Physician Assistant Specialties and Salaries

Physician assistants, also known as PAs, are medical providers who can practice independently in some states, and work with the oversight of a licensed physician in other states. Physician assistants complete a master's degree from an accredited physician assistant program. Like physicians, PAs can specialize in a variety of medical specialties, some of which provide higher pay than others.

Here are some specialties that PAs can practice ranked according to the highest paying areas of medicine based on the 2018 Statistical Profile of Certified Physician Assistants from the National Commission on Certification of Physician Assistants (NCCPA). The survey included 89 percent of all certified PAs.


Pathology — $111,000

Physician and assistant
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Physician assistants specializing in pathology earn the highest annual income on average, according to the NCCPA. With an average annual salary of $111,000 and a median (midpoint) income of $115,000, pathology is a very lucrative specialty for PAs.


Dermatology — $126,084

PAs in dermatology earn the second-highest annual income on average, according to the NCCPA, with an average annual salary of $126,084 and a median salary of $115,000.

Dermatology is a lucrative specialty for both physician and non-physician providers like PAs.

It combines medically necessary issues such as skin cancer and rashes, which are reimbursable from insurance plans, with cosmetic and elective procedures such as botox, skin peels, and fillers, which are paid on a cash basis by patients. Cash pay provides a boost to the bottom line of medical practices because it prevents interference from insurance companies, which can slow down cash flow and limit reimbursements.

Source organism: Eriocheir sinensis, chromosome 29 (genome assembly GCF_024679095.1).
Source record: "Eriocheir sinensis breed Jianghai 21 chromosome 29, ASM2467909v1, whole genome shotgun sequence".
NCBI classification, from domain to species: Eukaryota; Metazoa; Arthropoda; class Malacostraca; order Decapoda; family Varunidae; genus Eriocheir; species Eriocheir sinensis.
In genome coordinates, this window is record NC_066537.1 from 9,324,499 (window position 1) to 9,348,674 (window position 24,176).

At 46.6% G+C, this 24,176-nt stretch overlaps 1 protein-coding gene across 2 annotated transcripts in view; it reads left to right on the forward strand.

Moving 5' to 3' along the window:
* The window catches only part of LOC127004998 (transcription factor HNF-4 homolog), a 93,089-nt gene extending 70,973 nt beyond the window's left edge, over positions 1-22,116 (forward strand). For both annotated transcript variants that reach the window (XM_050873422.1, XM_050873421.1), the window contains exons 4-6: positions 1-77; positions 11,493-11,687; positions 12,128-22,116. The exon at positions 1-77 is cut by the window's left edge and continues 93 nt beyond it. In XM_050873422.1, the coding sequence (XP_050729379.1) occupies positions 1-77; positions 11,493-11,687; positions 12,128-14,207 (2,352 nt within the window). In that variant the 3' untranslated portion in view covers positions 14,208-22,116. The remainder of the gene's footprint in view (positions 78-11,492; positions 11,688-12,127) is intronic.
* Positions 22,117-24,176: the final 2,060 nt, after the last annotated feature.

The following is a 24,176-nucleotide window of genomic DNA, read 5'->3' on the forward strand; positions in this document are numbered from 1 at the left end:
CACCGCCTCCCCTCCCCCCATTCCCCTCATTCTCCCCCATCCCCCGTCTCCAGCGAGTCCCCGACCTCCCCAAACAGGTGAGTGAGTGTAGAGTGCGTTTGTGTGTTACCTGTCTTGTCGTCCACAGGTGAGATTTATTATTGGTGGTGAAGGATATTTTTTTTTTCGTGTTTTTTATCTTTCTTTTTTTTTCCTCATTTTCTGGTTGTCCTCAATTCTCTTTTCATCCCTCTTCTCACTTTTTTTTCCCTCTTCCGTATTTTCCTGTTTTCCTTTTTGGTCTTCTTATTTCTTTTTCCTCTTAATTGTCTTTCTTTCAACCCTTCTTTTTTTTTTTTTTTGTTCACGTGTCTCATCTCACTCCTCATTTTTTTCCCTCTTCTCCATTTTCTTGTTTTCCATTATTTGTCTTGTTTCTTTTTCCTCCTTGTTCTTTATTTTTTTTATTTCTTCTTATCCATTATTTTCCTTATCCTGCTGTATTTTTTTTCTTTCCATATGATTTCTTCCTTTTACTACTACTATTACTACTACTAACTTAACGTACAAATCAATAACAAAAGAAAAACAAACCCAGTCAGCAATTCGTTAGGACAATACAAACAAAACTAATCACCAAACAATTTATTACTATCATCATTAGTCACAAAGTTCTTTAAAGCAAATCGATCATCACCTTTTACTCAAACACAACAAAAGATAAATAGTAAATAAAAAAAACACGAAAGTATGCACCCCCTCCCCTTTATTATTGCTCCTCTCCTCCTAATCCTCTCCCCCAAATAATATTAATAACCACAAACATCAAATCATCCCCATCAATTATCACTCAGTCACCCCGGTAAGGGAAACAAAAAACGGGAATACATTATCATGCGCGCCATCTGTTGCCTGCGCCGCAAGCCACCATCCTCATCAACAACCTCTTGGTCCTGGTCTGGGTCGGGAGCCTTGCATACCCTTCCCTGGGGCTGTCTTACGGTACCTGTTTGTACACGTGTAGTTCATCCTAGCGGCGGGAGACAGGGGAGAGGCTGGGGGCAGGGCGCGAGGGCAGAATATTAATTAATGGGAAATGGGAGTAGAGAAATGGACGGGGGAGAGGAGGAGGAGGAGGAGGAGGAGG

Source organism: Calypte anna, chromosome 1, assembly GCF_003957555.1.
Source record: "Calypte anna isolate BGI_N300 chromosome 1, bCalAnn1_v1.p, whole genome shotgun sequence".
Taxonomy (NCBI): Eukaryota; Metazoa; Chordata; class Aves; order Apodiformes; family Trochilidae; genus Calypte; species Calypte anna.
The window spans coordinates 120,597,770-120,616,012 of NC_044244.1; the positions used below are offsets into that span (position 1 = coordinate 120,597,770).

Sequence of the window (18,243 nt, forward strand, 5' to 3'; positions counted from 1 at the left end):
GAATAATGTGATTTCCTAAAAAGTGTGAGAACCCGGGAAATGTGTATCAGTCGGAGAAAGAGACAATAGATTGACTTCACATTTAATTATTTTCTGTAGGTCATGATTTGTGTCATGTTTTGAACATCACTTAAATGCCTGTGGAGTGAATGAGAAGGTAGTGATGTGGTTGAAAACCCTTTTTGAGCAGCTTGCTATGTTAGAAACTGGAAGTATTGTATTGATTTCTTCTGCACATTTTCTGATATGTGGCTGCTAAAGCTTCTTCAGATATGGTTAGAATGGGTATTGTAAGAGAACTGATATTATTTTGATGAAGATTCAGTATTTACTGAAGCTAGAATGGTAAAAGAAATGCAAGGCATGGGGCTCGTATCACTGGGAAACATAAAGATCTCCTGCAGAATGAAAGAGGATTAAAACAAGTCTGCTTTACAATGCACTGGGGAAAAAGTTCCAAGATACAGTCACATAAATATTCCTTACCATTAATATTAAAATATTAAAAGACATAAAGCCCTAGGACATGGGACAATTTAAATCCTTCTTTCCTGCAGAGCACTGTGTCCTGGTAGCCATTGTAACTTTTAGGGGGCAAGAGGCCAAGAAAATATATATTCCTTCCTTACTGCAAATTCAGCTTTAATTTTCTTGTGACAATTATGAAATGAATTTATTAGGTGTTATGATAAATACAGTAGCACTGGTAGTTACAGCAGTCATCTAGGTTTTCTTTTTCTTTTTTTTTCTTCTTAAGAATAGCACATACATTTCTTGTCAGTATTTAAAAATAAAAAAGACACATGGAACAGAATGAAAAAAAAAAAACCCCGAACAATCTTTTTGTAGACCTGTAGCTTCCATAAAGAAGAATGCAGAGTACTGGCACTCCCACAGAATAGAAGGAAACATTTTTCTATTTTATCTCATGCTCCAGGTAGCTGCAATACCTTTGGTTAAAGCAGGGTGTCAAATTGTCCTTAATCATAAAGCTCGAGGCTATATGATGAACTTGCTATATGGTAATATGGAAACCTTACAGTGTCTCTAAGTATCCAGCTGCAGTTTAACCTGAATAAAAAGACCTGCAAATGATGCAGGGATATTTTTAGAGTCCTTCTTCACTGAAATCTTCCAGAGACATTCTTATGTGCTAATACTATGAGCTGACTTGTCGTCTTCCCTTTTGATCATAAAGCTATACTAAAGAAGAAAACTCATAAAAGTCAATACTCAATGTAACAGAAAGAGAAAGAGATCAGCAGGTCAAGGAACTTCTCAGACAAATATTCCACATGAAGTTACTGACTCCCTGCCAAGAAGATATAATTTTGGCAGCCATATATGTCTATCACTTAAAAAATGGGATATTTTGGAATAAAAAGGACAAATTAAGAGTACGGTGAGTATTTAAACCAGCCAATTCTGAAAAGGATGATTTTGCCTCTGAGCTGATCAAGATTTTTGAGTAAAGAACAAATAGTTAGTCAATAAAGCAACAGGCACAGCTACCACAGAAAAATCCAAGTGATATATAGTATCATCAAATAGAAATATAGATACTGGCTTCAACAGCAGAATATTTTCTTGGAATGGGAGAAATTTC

Emergency Medicine — $123,006

Another high-paying specialty for physician assistants in emergency medicine, a hospital-based practice seeing patients on a walk-in basis. These PAs diagnose and treat chronic and acute illnesses, perform physical exams, prescribe medications, and order or perform diagnostic tests such as x-rays or labs. While the average annual salary is $123,006, the median salary is $115,000.


Critical Care Medicine — $122,957

Physician assistants in the field of critical care medicine are another group of high-earning medical professionals. They average $122,957 per year, with a median salary of $115,000.


Surgical Subspecialties — $119,852

PAs who go into surgical subspecialties can expect to earn an average of $119,852 per year, with a median salary of $115,000. Among other things, physician assistants in surgical subspecialties provide education for families, treat and diagnose patients, prescribe medications, do physical exams, and help surgeons perform procedures. These surgical subspecialties include cardiothoracic, colon and rectal, gynecology and obstetrics, neurology, gynecologic oncology, ophthalmology, orthopedic, urology, vascular, oral and maxillofacial, otorhinolaryngology, plastic, and pediatrics.


General Surgery — $112,396

Physician assistants in general surgery earn an average of $112,396 annually, with a median income of $105,000. 


Lowest Paying Specialties for Physician Assistants

Not all physician assistants earn six-figure salaries. However, even the lower-paying PA jobs average in the $69,120 range. According to the U.S. Department of Labor's Occupational Outlook Handbook, PAs as a whole averaged around $108,610 in May 2018. 

The lowest paying specialties for physician assistants include:

  • Adolescent Medicine $90,588 
  • Gynecology  $94,731
  • Pediatrics  $92,194
  • Obstetrics and Gynecology — $96,244

Other specialties that physician assistants can choose to practice include anesthesiology, family medicine, hospice and palliative medicine, hospital medicine, preventative medicine, psychiatry, urology, pain management, internal medicine, occupational medicine, physical medicine, and radiology. These specialties all pay in the mid- to high-$90,000s or more.

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Article Sources

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  1. American Academy of Physician Assistants. What is a PA?.

  2. Bureau of Labor Statistics, U.S. Department of Labor. Occupational outlook handbook, Physician Assistants. Updated September 2019.

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